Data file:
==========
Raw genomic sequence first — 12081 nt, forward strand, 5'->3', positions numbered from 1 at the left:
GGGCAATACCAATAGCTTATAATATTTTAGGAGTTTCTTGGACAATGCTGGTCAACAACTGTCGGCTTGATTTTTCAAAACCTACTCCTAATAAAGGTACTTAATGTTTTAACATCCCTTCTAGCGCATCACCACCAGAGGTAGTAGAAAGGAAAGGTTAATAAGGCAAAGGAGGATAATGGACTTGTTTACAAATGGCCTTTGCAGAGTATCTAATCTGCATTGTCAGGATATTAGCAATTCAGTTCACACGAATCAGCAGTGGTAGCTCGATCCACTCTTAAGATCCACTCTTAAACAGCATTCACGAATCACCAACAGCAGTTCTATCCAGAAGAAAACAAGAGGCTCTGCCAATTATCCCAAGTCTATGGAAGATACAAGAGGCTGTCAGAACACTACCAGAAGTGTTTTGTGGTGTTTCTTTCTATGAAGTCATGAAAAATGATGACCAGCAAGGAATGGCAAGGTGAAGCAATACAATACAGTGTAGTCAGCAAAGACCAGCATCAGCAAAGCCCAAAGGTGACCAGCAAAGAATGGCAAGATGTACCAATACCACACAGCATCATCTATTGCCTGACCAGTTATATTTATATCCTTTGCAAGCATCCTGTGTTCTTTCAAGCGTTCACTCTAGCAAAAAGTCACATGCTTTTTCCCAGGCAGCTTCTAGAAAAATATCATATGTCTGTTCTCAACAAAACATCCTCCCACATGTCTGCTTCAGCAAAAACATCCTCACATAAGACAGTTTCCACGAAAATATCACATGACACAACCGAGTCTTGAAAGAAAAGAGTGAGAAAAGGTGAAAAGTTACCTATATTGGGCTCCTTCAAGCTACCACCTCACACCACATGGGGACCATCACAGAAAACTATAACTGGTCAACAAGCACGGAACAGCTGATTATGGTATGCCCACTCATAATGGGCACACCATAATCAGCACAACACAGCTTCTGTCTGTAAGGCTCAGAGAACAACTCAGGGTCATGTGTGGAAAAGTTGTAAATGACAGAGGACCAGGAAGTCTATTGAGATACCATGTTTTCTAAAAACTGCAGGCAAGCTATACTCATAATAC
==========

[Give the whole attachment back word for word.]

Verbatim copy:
Raw genomic sequence first — 12081 nt, forward strand, 5'->3', positions numbered from 1 at the left:
GGGCAATACCAATAGCTTATAATATTTTAGGAGTTTCTTGGACAATGCTGGTCAACAACTGTCGGCTTGATTTTTCAAAACCTACTCCTAATAAAGGTACTTAATGTTTTAACATCCCTTCTAGCGCATCACCACCAGAGGTAGTAGAAAGGAAAGGTTAATAAGGCAAAGGAGGATAATGGACTTGTTTACAAATGGCCTTTGCAGAGTATCTAATCTGCATTGTCAGGATATTAGCAATTCAGTTCACACGAATCAGCAGTGGTAGCTCGATCCACTCTTAAGATCCACTCTTAAACAGCATTCACGAATCACCAACAGCAGTTCTATCCAGAAGAAAACAAGAGGCTCTGCCAATTATCCCAAGTCTATGGAAGATACAAGAGGCTGTCAGAACACTACCAGAAGTGTTTTGTGGTGTTTCTTTCTATGAAGTCATGAAAAATGATGACCAGCAAGGAATGGCAAGGTGAAGCAATACAATACAGTGTAGTCAGCAAAGACCAGCATCAGCAAAGCCCAAAGGTGACCAGCAAAGAATGGCAAGATGTACCAATACCACACAGCATCATCTATTGCCTGACCAGTTATATTTATATCCTTTGCAAGCATCCTGTGTTCTTTCAAGCGTTCACTCTAGCAAAAAGTCACATGCTTTTTCCCAGGCAGCTTCTAGAAAAATATCATATGTCTGTTCTCAACAAAACATCCTCCCACATGTCTGCTTCAGCAAAAACATCCTCACATAAGACAGTTTCCACGAAAATATCACATGACACAACCGAGTCTTGAAAGAAAAGAGTGAGAAAAGGTGAAAAGTTACCTATATTGGGCTCCTTCAAGCTACCACCTCACACCACATGGGGACCATCACAGAAAACTATAACTGGTCAACAAGCACGGAACAGCTGATTATGGTATGCCCACTCATAATGGGCACACCATAATCAGCACAACACAGCTTCTGTCTGTAAGGCTCAGAGAACAACTCAGGGTCATGTGTGGAAAAGTTGTAAATGACAGAGGACCAGGAAGTCTATTGAGATACCATGTTTTCTAAAAACTGCAGGCAAGCTATACTCATAATAC